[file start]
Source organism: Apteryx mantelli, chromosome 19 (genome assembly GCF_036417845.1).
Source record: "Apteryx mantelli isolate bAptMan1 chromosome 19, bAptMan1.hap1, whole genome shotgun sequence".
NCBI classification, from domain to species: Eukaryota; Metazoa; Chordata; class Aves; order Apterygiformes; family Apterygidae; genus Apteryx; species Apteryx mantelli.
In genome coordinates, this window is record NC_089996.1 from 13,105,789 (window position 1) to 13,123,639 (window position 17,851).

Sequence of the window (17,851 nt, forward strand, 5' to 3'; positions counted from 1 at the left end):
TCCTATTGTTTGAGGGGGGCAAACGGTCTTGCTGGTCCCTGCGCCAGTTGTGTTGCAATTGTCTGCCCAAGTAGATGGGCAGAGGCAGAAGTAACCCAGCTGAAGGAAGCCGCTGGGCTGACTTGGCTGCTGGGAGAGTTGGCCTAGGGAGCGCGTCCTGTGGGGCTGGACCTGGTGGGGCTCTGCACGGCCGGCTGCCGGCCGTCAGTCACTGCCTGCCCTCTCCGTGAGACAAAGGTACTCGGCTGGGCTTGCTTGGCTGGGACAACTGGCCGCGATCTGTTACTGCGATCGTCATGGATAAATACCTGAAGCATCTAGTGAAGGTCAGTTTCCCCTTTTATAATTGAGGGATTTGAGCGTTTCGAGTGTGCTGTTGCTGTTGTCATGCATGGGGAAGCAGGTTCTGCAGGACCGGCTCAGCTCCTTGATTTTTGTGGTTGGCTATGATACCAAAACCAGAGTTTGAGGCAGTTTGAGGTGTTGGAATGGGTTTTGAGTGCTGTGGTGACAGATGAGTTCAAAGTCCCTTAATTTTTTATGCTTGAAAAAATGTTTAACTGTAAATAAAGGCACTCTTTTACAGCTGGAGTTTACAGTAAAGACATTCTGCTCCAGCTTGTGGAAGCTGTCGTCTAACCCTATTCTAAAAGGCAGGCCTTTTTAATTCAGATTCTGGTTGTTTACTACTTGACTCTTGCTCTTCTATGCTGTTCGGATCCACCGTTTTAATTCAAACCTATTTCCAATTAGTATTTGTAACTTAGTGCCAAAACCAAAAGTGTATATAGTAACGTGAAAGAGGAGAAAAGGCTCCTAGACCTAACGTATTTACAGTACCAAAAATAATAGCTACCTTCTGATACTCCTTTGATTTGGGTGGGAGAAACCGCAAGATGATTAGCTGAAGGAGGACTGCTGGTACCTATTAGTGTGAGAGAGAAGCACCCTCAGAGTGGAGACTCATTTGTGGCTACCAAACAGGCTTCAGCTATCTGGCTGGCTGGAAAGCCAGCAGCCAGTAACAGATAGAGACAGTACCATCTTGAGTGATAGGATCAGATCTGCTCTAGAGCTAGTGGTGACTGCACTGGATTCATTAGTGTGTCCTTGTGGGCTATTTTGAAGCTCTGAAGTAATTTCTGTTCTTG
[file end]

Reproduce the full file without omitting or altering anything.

Source organism: Apteryx mantelli, chromosome 19 (genome assembly GCF_036417845.1).
Source record: "Apteryx mantelli isolate bAptMan1 chromosome 19, bAptMan1.hap1, whole genome shotgun sequence".
NCBI classification, from domain to species: Eukaryota; Metazoa; Chordata; class Aves; order Apterygiformes; family Apterygidae; genus Apteryx; species Apteryx mantelli.
In genome coordinates, this window is record NC_089996.1 from 13,105,789 (window position 1) to 13,123,639 (window position 17,851).

Sequence of the window (17,851 nt, forward strand, 5' to 3'; positions counted from 1 at the left end):
TCCTATTGTTTGAGGGGGGCAAACGGTCTTGCTGGTCCCTGCGCCAGTTGTGTTGCAATTGTCTGCCCAAGTAGATGGGCAGAGGCAGAAGTAACCCAGCTGAAGGAAGCCGCTGGGCTGACTTGGCTGCTGGGAGAGTTGGCCTAGGGAGCGCGTCCTGTGGGGCTGGACCTGGTGGGGCTCTGCACGGCCGGCTGCCGGCCGTCAGTCACTGCCTGCCCTCTCCGTGAGACAAAGGTACTCGGCTGGGCTTGCTTGGCTGGGACAACTGGCCGCGATCTGTTACTGCGATCGTCATGGATAAATACCTGAAGCATCTAGTGAAGGTCAGTTTCCCCTTTTATAATTGAGGGATTTGAGCGTTTCGAGTGTGCTGTTGCTGTTGTCATGCATGGGGAAGCAGGTTCTGCAGGACCGGCTCAGCTCCTTGATTTTTGTGGTTGGCTATGATACCAAAACCAGAGTTTGAGGCAGTTTGAGGTGTTGGAATGGGTTTTGAGTGCTGTGGTGACAGATGAGTTCAAAGTCCCTTAATTTTTTATGCTTGAAAAAATGTTTAACTGTAAATAAAGGCACTCTTTTACAGCTGGAGTTTACAGTAAAGACATTCTGCTCCAGCTTGTGGAAGCTGTCGTCTAACCCTATTCTAAAAGGCAGGCCTTTTTAATTCAGATTCTGGTTGTTTACTACTTGACTCTTGCTCTTCTATGCTGTTCGGATCCACCGTTTTAATTCAAACCTATTTCCAATTAGTATTTGTAACTTAGTGCCAAAACCAAAAGTGTATATAGTAACGTGAAAGAGGAGAAAAGGCTCCTAGACCTAACGTATTTACAGTACCAAAAATAATAGCTACCTTCTGATACTCCTTTGATTTGGGTGGGAGAAACCGCAAGATGATTAGCTGAAGGAGGACTGCTGGTACCTATTAGTGTGAGAGAGAAGCACCCTCAGAGTGGAGACTCATTTGTGGCTACCAAACAGGCTTCAGCTATCTGGCTGGCTGGAAAGCCAGCAGCCAGTAACAGATAGAGACAGTACCATCTTGAGTGATAGGATCAGATCTGCTCTAGAGCTAGTGGTGACTGCACTGGATTCATTAGTGTGTCCTTGTGGGCTATTTTGAAGCTCTGAAGTAATTTCTGTTCTTG